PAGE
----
The big discussion at the 2014 SNAP conference was “everybody’s favorite pontiff,” Pope Francis.
Journalist Jason Berry—who faced raised eyebrows for earlier comments criticizing SNAP’s methods and “skillset“—told the group at his conference speech that SNAP should work strategically to “get a place at the table” and negotiate with the Vatican. (Note: Berry did apologize to the larger group and individuals for his July 29 remarks)
As much as I like and respect Jason, I think he is being suckered in by former Fox News journo/now Vatican communications guy Greg Burke’s carefully crafted Papal PR Machine. It’s the machine that always ensures there are plenty of photographers around to take photos of the Pope washing the feet of an Islamic woman, driving a car, living in a small apartment, and personally calling letter-writers. (In case you haven’t noticed, the PR move of calling letter writers was so successful, it’s been copied by Barack Obama, who is facing abysmal favorability poll numbers).
But just because the papal PR machine is shouting the loudest, doesn’t mean it’s right.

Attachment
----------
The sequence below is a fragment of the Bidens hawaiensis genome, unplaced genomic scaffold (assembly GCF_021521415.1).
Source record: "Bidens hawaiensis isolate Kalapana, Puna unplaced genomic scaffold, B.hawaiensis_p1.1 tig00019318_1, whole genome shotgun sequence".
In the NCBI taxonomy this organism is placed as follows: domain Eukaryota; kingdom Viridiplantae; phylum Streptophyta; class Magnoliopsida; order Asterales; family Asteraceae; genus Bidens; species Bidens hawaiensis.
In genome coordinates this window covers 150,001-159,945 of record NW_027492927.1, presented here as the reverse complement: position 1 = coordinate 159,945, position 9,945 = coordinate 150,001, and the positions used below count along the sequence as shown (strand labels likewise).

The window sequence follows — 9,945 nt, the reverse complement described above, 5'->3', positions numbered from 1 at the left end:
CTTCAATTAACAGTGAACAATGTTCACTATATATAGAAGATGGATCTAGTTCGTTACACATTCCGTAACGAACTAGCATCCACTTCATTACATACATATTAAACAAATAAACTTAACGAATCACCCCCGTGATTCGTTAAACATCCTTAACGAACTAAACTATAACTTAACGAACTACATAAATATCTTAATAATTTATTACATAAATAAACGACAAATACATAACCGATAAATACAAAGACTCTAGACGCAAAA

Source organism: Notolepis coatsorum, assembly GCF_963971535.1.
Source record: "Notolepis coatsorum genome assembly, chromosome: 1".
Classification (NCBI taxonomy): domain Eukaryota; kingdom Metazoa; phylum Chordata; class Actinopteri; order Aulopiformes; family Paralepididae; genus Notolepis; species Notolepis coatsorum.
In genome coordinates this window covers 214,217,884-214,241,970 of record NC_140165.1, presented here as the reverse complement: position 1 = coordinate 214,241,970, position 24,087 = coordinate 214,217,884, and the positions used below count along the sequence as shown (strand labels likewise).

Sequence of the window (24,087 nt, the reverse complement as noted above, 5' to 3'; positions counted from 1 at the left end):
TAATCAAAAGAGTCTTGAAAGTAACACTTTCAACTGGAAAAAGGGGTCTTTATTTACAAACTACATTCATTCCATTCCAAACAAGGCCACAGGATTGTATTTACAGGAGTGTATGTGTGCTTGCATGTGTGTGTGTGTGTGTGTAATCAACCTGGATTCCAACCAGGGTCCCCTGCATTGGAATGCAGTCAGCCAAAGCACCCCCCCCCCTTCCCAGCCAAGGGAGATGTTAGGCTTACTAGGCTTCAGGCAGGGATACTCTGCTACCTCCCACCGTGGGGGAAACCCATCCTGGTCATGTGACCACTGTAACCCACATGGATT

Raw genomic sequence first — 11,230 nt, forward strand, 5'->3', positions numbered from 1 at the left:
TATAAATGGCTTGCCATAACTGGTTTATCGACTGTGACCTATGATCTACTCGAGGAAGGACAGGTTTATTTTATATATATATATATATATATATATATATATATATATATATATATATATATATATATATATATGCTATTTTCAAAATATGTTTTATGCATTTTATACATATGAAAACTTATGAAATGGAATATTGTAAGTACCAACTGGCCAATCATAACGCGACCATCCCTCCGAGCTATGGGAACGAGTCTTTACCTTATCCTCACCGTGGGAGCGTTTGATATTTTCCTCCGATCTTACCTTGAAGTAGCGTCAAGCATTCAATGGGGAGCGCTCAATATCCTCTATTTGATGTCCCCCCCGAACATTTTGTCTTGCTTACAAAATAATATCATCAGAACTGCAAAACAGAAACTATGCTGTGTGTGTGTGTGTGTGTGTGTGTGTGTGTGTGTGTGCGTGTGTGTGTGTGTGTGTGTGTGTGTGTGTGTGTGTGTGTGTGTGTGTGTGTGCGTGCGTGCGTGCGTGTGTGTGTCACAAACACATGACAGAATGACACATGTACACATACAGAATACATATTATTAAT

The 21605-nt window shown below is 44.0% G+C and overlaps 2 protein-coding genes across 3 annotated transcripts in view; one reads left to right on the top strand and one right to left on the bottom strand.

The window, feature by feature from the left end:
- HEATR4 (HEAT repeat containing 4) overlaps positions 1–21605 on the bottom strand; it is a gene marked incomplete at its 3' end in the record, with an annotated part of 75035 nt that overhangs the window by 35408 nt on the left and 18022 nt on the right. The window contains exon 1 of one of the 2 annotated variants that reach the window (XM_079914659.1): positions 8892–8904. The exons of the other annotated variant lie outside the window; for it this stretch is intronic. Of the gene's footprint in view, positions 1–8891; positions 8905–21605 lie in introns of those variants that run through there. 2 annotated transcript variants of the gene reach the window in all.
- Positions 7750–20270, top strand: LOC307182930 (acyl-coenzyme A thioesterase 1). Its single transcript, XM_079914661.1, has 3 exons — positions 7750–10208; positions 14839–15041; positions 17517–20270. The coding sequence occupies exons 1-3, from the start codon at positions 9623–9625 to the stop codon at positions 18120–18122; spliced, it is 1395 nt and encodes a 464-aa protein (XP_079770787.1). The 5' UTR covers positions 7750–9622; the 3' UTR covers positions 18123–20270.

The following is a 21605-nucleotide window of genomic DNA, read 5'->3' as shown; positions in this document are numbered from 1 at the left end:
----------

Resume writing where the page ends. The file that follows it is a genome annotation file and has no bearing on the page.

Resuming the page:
Fortunately, survivors ain’t buying it. I, for one, think a few “authentic gestures” are required.
What’s an “authentic gesture,” you ask?
Authentic gestures DO NOT include secret meetings with carefully picked survivors (who are asked to attend Mass and are sworn to secrecy until after the meeting). Authentic measures are NOT apologies, and certainly do not describe the deliberate and criminal cover-up of sexual abuse as “sins of omission.”
I’ll go back to my old rallying cry: I’ll believe that the Pope is a champion for real change when he fires convicted child endangerer (I guess that can be a word in this case) and Kansas City Bishop Robert Finn. THAT would be an authentic gesture. Super easy stuff. But too hard for Pope Francis, apparently.
Until then, I’ll pass on a seat at the Vatican’s table. I don’t like the Kool-aid they serve.